Let me try and answer this too.
Pointers are similar to references. In other words, they're not copies, but rather a way to refer to the original value.
Why use pointers as opposed to normal variables? The answer becomes clearer when you're dealing with complex types, like classes, structures and arrays. If you were to use a normal variable, you might end up making a copy (compilers are smart enough to prevent this in some situations and C++11 helps too, but we'll stay away from that discussion for now).
Now what happens if you want to modify the original value? You could use something like this:
MyType a; //let's ignore what MyType actually is right now.
a = modify(a);
That will work just fine and if you don't know exactly why you're using pointers, you shouldn't use them. Beware of the "they're probably faster" reason. Run your own tests and if they actually are faster, then use them.
However, let's say you're solving a problem where you need to allocate memory. When you allocate memory, you need to deallocate it. The memory allocation may or may not be successful. This is where pointers come in useful - they allow you to test for the existence of the object you've allocated and they allow you to access the object the memory was allocated for by de-referencing the pointer.
MyType *p = NULL; //empty pointer
//we never reach here, because the pointer points to nothing
//now, let's allocate some memory
p = new MyType;
if(p) //if the memory was allocated, this test will pass
//we can do something with our allocated array
for(size_t i=0; i!=50000; i++)
MyType &v = *(p+i); //get a reference to the ith object
//do something with it
delete p; //we're done. de-allocate the memory
This is the key to why you would use pointers - references assume the element you're referencing exists already. A pointer does not.
The other reason why you would use pointers (or at least end up having to deal with them) is because they're a data type that existed before references. Therefore, if you end up using libraries to do the things that you know they're better at, you will find that a lot of these libraries use pointers all over the place, simply because of how long they've been around (a lot of them were written before C++).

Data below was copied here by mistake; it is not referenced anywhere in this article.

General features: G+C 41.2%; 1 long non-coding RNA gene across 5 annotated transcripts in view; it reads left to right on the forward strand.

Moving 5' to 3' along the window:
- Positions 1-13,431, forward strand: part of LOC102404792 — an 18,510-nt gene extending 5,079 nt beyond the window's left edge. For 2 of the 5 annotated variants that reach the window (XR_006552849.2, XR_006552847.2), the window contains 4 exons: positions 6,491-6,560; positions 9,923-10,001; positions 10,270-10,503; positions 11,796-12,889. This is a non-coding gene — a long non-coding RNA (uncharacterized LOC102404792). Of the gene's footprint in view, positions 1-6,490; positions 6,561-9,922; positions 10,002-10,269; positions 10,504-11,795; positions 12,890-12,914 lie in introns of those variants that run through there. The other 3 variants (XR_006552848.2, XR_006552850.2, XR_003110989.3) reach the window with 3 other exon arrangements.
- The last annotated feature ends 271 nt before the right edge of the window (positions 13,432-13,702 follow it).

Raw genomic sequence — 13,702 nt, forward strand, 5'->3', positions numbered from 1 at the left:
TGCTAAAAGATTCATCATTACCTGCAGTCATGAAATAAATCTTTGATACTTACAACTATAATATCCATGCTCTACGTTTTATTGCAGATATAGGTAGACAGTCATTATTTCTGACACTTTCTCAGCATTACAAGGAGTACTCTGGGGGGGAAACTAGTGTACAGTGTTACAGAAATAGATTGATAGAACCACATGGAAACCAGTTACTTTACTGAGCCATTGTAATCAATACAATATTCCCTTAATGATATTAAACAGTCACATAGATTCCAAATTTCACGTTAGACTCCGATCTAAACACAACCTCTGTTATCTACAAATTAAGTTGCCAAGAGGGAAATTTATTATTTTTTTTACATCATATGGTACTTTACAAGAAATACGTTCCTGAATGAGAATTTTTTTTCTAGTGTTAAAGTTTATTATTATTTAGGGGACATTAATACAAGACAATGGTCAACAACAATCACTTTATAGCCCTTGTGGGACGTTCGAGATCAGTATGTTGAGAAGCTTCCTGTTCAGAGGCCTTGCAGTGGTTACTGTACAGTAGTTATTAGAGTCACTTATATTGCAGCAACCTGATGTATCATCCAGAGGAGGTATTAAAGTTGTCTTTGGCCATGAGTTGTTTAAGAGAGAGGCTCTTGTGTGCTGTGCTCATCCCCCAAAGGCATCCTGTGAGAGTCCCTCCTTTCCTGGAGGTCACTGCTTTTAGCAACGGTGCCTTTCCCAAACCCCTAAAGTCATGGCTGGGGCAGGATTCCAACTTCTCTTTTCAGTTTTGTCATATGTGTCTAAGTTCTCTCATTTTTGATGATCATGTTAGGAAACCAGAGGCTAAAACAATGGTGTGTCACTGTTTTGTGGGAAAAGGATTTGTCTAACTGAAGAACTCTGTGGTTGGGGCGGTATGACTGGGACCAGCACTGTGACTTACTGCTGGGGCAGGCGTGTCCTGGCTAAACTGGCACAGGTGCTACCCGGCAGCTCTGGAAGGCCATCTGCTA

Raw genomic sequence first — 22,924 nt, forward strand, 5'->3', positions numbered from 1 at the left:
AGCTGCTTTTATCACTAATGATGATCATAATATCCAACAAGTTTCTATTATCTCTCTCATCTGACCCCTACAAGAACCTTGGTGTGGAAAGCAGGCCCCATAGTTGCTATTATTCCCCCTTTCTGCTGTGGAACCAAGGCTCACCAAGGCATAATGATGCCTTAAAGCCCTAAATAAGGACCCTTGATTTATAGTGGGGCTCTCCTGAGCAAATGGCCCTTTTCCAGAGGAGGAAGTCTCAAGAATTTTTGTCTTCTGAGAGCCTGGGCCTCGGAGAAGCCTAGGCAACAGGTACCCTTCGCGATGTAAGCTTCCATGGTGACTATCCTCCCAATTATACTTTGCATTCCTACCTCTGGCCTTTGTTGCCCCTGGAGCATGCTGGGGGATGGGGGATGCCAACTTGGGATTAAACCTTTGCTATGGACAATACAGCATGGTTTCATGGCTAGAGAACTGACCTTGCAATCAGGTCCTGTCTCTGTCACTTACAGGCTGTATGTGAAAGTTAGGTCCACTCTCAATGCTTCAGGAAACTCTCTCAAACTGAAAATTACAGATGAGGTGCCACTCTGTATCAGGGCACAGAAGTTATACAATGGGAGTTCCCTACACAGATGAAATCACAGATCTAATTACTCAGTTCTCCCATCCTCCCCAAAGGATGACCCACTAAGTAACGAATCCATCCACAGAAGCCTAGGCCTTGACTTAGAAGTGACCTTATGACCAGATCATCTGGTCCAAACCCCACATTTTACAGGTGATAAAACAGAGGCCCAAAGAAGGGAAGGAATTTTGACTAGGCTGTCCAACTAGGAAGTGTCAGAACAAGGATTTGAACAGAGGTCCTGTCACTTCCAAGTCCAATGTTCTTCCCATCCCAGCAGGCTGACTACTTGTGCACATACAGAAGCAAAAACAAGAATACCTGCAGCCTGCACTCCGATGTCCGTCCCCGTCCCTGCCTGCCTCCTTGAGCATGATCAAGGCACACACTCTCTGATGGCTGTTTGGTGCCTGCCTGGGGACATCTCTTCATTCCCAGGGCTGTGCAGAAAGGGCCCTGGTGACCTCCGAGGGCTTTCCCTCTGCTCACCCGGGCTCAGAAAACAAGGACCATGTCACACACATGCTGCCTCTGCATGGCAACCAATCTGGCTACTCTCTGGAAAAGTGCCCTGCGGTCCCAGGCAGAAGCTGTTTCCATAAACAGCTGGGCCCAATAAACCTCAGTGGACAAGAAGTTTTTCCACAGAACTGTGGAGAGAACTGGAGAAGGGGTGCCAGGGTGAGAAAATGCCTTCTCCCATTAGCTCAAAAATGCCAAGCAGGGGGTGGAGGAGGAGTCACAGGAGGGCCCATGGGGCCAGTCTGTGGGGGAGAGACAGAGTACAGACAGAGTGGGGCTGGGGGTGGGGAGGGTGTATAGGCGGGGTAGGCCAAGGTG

If you didn't use any libraries, you could design your code in such a way that you could stay away from pointers, but given that pointers are one of the basic types of the language, the faster you get comfortable using them, the more portable your C++ skills would be.
From a maintainability point of view, I should also mention that when you do use pointers, you either have to test for their validity and handle the case when they're not valid, or, just assume they are valid and accept the fact that your program will crash or worse WHEN that assumption is broken. Put another way, your choice with pointers is to either introduce code complexity or more maintenance effort something breaks and you're trying to track down a bug that belongs to a whole class of errors that pointers introduce, like memory corruption.
So if you control all of your code, stay away from pointers and instead use references, keeping them const when you can. This will force you to think about the life times of your objects and will end up keeping your code easier to understand.
Just remember this difference: A reference is essentially a valid pointer. A pointer is not always valid.
So am I saying that its impossible to create an invalid reference? No. Its totally possible, because C++ lets you do almost anything. It's just harder to do unintentionally and you will be amazed at how many bugs are unintentional :)